A: Don’t know if Wheeler or Azevedo can reasonably be regarded as “great” prospects. The Leafs did chase hard after Fabian Brunnstrom, and right now they’re concentrating on doing well at the June 20-21 entry draft before looking to sign a boatload of unproven free agents.
Q: Gord Kirke has talked about how much he likes the Detroit Red Wings management model and the Leafs have been sniffing around at hiring a myriad of Assistant-GMs who all share a strong hocky pedigree. Wouldn't it make sense though, for the new President/GM to be able to build his own team, instead of having Richard Peddie and Gord Kirke put that team in place? (Okay - there's the softball question - knock it out of the park).
K. Flint, Ottawa
A: Well, yes. Of course it would make sense. But somebody has to hire the president first, and as usual, there are lots of different people trying to influence the process. As mentioned in the prelude to this mail bag, this is one of the problems that comes with having such a vague ownership structure, not to mention one focused primarily on profit margins.
Q: A couple of questions that have nothing to do with the GM job or the draft:
Just wondering, with all the talk about who's won what percentage of faceoffs, do teams practice face-offs? If so, how? With all the coaches they have these days, do teams ever bring in a face-off specialist to work with their centres, someone who excelled in taking face-offs throughout his career? If not, why not, if winning face-offs is so crucial?
And apropos of absolutely nothing, but once players retire, how often do they ever go for a skate (excluding players who become coaches)? When they've skated 300-plus days a year since they were little kids, how often do they skate once they've retired?
Nick Martin, Winnipeg
A: All teams work on faceoffs, and some teams have coaches who excelled at that part of the game. Montreal, for instance, has Guy Carbonneau, Kirk Muller and Doug Jarvis as part of their coaching staff, and all three men excelled at faceoffs during their career. Go to a Montreal practice and you’ll see them working at it with their players. But I’ve never heard of a team bringing in a faceoff specialist from outside of the organization.
In terms of what ex-players do, it varies. Brett Hull doesn’t look like he’s stepped on the ice since he quit. Wendel Clark dons the blades often to skate with his kids. Many players get involved with oldtimer teams. Ken Dryden stayed active playing after he retired, but as a skater, never a goalie. Rick Vaive got involved playing for a senior team in Dundas, Ontario. There’s no set pattern, but few stay anywhere as active on blades as they were when they played.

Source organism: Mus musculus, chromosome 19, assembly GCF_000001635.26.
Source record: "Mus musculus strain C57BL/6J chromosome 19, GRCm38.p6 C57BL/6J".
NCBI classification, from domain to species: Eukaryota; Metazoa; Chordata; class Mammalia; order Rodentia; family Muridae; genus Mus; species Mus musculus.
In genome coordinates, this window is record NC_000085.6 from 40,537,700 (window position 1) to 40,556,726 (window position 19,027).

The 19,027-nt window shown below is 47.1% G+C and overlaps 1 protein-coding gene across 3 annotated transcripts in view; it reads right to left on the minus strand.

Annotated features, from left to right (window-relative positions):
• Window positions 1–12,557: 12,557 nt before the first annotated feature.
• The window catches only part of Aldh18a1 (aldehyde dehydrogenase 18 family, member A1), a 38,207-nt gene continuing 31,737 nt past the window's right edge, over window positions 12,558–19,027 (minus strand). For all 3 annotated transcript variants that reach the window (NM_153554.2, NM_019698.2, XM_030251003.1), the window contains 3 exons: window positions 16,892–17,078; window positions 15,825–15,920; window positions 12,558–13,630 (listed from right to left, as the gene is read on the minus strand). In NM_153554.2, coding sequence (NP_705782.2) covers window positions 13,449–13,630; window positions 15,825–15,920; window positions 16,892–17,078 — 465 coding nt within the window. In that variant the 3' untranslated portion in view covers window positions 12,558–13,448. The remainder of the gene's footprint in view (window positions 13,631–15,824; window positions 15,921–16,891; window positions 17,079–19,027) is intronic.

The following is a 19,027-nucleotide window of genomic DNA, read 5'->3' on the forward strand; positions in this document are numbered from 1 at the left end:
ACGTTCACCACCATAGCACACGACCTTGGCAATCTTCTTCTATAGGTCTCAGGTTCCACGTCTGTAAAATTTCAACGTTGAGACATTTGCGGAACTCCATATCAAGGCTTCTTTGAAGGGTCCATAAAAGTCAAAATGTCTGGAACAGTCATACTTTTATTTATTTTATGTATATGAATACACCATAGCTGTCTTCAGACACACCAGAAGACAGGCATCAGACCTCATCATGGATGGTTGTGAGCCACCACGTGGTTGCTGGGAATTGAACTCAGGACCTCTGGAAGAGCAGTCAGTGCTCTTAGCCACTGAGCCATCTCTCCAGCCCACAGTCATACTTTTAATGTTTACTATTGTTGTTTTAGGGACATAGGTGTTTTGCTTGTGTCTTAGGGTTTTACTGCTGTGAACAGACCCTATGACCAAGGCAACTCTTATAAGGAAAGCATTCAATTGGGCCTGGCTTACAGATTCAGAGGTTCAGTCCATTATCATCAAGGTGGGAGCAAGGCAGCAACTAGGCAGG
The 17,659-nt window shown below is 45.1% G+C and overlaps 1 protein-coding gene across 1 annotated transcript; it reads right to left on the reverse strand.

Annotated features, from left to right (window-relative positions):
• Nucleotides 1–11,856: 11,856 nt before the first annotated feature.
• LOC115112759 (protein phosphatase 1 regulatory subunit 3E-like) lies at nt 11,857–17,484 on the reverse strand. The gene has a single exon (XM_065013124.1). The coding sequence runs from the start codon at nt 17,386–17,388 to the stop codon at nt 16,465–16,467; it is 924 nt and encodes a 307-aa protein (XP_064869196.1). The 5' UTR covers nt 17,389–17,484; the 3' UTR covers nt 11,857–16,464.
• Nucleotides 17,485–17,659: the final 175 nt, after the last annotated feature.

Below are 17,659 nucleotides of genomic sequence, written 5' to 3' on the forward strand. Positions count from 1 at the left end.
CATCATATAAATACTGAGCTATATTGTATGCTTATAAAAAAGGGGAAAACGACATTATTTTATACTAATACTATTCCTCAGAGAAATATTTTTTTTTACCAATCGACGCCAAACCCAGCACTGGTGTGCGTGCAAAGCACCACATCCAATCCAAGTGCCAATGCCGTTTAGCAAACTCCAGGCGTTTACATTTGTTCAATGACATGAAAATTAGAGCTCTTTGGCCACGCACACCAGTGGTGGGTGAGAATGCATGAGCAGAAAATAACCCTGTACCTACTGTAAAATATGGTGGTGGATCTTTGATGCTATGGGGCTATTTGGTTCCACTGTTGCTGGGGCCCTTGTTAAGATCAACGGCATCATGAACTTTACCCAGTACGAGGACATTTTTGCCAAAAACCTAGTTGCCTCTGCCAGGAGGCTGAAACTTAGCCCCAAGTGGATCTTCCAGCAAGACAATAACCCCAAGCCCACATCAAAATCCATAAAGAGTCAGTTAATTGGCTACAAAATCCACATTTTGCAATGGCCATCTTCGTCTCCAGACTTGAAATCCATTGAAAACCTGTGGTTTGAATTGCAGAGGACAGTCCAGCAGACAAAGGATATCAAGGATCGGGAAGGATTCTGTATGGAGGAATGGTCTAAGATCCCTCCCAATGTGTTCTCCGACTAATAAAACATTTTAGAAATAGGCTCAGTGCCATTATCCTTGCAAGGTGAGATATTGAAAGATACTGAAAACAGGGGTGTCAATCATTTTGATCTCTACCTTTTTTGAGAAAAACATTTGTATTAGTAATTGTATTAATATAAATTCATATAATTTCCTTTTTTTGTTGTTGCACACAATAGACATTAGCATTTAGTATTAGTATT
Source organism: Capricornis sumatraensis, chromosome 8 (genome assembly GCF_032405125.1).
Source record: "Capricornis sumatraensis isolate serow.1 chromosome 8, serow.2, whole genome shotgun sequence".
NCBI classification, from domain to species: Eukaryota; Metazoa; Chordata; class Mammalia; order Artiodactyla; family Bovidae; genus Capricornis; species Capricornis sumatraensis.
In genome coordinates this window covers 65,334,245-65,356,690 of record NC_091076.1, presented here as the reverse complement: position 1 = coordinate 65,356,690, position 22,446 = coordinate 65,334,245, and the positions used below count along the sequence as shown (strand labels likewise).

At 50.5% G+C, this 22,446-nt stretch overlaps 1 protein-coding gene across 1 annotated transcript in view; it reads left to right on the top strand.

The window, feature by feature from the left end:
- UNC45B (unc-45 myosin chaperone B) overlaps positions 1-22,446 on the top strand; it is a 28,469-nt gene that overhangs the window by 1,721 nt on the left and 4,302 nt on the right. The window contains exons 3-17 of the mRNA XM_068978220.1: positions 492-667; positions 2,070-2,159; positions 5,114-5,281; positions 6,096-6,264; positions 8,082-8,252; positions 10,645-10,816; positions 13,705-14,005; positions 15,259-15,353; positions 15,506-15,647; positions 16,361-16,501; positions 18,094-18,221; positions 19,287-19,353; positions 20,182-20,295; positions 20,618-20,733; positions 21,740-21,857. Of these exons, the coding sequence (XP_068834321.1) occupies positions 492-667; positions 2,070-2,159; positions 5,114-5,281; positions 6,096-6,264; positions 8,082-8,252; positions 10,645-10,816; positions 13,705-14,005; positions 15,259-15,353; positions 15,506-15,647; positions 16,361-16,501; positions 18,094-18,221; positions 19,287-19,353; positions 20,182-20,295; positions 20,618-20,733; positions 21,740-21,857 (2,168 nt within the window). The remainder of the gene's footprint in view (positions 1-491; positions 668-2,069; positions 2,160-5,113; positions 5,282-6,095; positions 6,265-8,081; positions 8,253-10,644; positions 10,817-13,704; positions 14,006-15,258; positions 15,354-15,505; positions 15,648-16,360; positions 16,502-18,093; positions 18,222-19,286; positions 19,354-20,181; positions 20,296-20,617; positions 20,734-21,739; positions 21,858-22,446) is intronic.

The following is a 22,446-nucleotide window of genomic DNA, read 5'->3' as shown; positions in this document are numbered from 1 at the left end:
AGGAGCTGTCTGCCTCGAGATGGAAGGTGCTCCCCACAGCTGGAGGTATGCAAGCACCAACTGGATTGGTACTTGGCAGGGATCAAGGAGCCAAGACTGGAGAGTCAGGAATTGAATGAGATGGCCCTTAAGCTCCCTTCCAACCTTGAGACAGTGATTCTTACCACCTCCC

Q: How do, Damien?
What are the chances of success for this new Continental Hockey League being formed by these Russian billionaires. Should the NHL be worried about this potential rival?
Chris A., London, Ont.
A: It’s really hard to say. I had the opportunity to have a long discussion at the world championships a couple of weeks ago with former NHL defenceman Slava Fetisov, who is now the Russian sport minister, and he spoke with great confidence of a new dawn for hockey and professional hockey in his country. There seems to be lots of public and private money available, but for the most part, the arenas aren’t NHL-sized and Russian fans aren’t used to paying the kinds of prices North American fans are accustomed to, so it’s unclear where the revenues will come from to structure a league that could truly compete with the NHL.
What you’re likely to see – and you’re seeing it already – is that some Russian players may choose to stay home and play, and some fringe NHLers from other countries might grab at a chance to make decent money for a year or two in Russia. When Russian teams start putting together payrolls of $25 million and upwards, then there might be reason for the NHL to start worrying about real competition.
Click here to send Damien a question and he'll answer a selection in his mail bag every Thursday in this space.